1682Additionally, \CFA adds destructors that are called when a variable is de-allocated (variable goes out of scope or object is deleted).
1683These functions take a reference to the structure as a parameter (see
1684References for more information).
1685
1686\begin{figure}
1687\begin{lstlisting}
1688struct Widget {
1689        int id;
1690        float size;
1691        Parts *optionalParts;
1692};
1693
1694// ?{} is the constructor operator identifier
1695// The first argument is a reference to the type to initialize
1696// Subsequent arguments can be specified for initialization
1697
1698void ?{}(Widget &w) { // default constructor
1699        w.id = -1;
1700        w.size = 0.0;
1701        w.optionalParts = 0;
1702}
1703
1704// constructor with values (does not need to include all fields)
1705void ?{}(Widget &w, int id, float size) {
1706        w.id = id;
1707        w.size = size;
1708        w.optionalParts = 0;
1709}
1710
1711// ^? is the destructor operator identifier
1712void ^?(Widget &w) { // destructor
1713        w.id = 0;
1714        w.size = 0.0;
1715        if (w.optionalParts != 0) {
1716        // This is the only pointer to optionalParts, free it
1717        free(w.optionalParts);
1718        w.optionalParts = 0;
1719        }
1720}
1721
1722Widget baz; // reserve space only
1723Widget foo{}; // calls default constructor
1724Widget bar{23, 2.45}; // calls constructor with values
1725baz{24, 0.91}; // calls constructor with values
1726?{}(baz, 24, 0.91}; // explicit call to constructor
1727^bar; // explicit call to destructor
1728^?(bar); // explicit call to destructor
1729\end{lstlisting}
1730\caption{Constructors and Destructors}
1731\end{figure}
1732
1733
1734\begin{comment}
1735\section{References}
1736
1737\CFA supports reference types similar to rvalue references in \CC.
1738A reference is essentially an alias for a variable, allowing multiple names to refer to the same object.
1739A reference can be used as a safer alternative to a pointer, because it can be used to pass a variable by reference, but it must always reference an object.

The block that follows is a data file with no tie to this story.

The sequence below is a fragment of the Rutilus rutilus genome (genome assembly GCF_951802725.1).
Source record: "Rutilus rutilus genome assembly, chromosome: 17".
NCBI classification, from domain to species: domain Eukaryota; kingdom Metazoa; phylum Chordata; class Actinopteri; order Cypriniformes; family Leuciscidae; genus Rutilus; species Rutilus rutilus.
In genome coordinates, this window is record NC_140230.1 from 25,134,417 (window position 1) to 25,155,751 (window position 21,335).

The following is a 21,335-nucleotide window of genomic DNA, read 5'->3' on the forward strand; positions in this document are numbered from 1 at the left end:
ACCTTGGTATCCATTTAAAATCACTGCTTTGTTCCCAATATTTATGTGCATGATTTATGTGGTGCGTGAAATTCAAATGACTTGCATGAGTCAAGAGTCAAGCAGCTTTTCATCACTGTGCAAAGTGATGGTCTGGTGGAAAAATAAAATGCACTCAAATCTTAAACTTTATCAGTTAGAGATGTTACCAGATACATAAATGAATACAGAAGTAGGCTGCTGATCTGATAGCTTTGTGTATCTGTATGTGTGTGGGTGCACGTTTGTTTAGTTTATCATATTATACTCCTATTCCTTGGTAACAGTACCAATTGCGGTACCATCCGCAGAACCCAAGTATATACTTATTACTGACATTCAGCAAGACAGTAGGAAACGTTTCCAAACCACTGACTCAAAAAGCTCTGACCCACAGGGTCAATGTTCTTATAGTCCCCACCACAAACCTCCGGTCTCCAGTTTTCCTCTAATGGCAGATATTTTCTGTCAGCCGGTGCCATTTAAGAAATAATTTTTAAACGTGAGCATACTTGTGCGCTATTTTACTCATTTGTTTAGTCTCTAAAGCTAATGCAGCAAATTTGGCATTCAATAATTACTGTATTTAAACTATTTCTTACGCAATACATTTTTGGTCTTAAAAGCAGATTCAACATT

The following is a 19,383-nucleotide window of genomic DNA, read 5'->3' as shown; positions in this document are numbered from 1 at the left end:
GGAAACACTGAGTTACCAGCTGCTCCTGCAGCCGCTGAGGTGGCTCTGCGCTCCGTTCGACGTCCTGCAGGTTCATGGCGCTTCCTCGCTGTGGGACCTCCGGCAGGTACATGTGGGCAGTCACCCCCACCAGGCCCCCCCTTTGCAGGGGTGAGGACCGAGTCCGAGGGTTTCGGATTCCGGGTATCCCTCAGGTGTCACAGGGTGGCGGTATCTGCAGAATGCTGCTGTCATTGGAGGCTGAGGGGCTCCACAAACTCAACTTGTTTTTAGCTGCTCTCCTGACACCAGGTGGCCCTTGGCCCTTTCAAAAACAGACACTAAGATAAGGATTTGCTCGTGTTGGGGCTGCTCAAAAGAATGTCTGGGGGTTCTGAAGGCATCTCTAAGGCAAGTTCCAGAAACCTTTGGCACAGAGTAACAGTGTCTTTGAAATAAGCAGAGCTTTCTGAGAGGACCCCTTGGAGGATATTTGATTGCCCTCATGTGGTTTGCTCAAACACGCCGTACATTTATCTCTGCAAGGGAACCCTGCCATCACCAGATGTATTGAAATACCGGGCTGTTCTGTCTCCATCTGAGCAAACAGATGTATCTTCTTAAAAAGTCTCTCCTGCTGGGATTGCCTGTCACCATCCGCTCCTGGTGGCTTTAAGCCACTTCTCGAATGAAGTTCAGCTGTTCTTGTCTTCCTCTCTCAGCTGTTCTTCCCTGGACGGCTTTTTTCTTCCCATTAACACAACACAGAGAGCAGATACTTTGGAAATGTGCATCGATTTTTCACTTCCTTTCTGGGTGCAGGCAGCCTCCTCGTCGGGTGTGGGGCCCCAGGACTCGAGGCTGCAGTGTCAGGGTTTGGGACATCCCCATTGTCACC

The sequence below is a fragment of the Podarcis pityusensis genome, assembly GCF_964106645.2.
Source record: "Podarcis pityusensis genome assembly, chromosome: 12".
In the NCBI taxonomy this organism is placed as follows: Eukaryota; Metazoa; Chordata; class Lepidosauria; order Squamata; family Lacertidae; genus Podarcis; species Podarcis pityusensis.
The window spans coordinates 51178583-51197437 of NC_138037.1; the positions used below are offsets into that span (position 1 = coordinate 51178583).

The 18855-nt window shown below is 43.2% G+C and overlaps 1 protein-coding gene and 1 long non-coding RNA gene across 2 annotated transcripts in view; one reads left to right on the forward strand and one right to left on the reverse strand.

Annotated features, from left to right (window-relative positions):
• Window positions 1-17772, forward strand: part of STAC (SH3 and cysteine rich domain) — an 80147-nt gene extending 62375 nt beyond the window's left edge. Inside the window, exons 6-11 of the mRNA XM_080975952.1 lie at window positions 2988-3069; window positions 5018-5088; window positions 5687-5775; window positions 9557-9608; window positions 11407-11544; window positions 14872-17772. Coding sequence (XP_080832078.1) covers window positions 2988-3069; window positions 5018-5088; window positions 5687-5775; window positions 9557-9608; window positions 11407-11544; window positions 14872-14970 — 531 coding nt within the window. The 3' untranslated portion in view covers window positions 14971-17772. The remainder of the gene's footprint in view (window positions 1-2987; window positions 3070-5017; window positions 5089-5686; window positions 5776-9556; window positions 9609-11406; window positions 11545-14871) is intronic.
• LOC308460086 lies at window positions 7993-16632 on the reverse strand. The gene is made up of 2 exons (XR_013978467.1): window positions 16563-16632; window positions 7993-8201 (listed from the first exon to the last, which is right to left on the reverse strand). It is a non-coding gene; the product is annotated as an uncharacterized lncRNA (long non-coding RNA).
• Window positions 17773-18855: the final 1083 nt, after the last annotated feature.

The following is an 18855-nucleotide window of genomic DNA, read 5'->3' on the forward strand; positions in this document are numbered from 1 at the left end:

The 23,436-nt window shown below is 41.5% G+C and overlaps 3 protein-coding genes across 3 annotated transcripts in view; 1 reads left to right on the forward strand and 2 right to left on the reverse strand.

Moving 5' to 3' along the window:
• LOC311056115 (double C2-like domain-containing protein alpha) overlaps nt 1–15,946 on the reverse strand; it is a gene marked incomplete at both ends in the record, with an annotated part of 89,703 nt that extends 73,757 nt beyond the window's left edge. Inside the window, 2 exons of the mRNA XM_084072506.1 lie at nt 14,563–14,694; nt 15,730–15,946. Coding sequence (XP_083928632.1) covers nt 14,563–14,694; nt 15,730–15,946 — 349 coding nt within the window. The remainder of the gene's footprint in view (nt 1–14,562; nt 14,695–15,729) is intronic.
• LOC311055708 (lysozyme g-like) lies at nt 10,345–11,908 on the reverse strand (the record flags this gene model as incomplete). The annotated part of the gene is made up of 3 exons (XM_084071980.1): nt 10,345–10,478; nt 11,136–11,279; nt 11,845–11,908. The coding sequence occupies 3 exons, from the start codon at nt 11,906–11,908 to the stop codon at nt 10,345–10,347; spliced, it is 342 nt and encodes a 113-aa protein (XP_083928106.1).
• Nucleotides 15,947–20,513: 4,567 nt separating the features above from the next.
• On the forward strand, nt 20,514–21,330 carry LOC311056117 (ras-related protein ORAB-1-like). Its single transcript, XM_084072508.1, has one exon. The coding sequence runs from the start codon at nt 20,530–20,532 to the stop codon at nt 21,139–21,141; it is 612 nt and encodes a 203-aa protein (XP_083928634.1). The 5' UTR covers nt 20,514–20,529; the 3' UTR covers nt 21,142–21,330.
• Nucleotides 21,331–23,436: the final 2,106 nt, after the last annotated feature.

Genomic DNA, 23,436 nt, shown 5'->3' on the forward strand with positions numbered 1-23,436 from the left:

1740It cannot be NULL, it must be assigned a value at initialization, and the object it references cannot change once it is set.
1741By introducing references in parameter types, users are given an easy way to pass a value by reference, without the need for NULL pointer checks.
1742In structures, a reference can replace a pointer to an object that should always have a valid value.
1743When a structure contains a reference, all of its constructors must initialize the reference and all instances of this structure must initialize it upon definition.
1744
1745The syntax for using references in \CFA is the same as \CC with the exception of reference initialization.
1746Use \lstinline@&@ to specify a reference, and access references just like regular objects, not like pointers (use dot notation to access fields).
1747When initializing a reference, \CFA uses a different syntax which differentiates reference initialization from assignment to a reference.
1748The \lstinline@&@ is used on both sides of the expression to clarify that the address of the reference is being set to the address of the variable to which it refers.
1749
1750\begin{figure}
1751\begin{lstlisting}
1752// parameter p is a reference to a Point
1753void movePointUp(Point &p) {
1754        p.y += 1.0; // Uses dot-notation to access fields
1755}
1756
1757Point p1 = ...;
1758ColoredPoint cp1 = ...;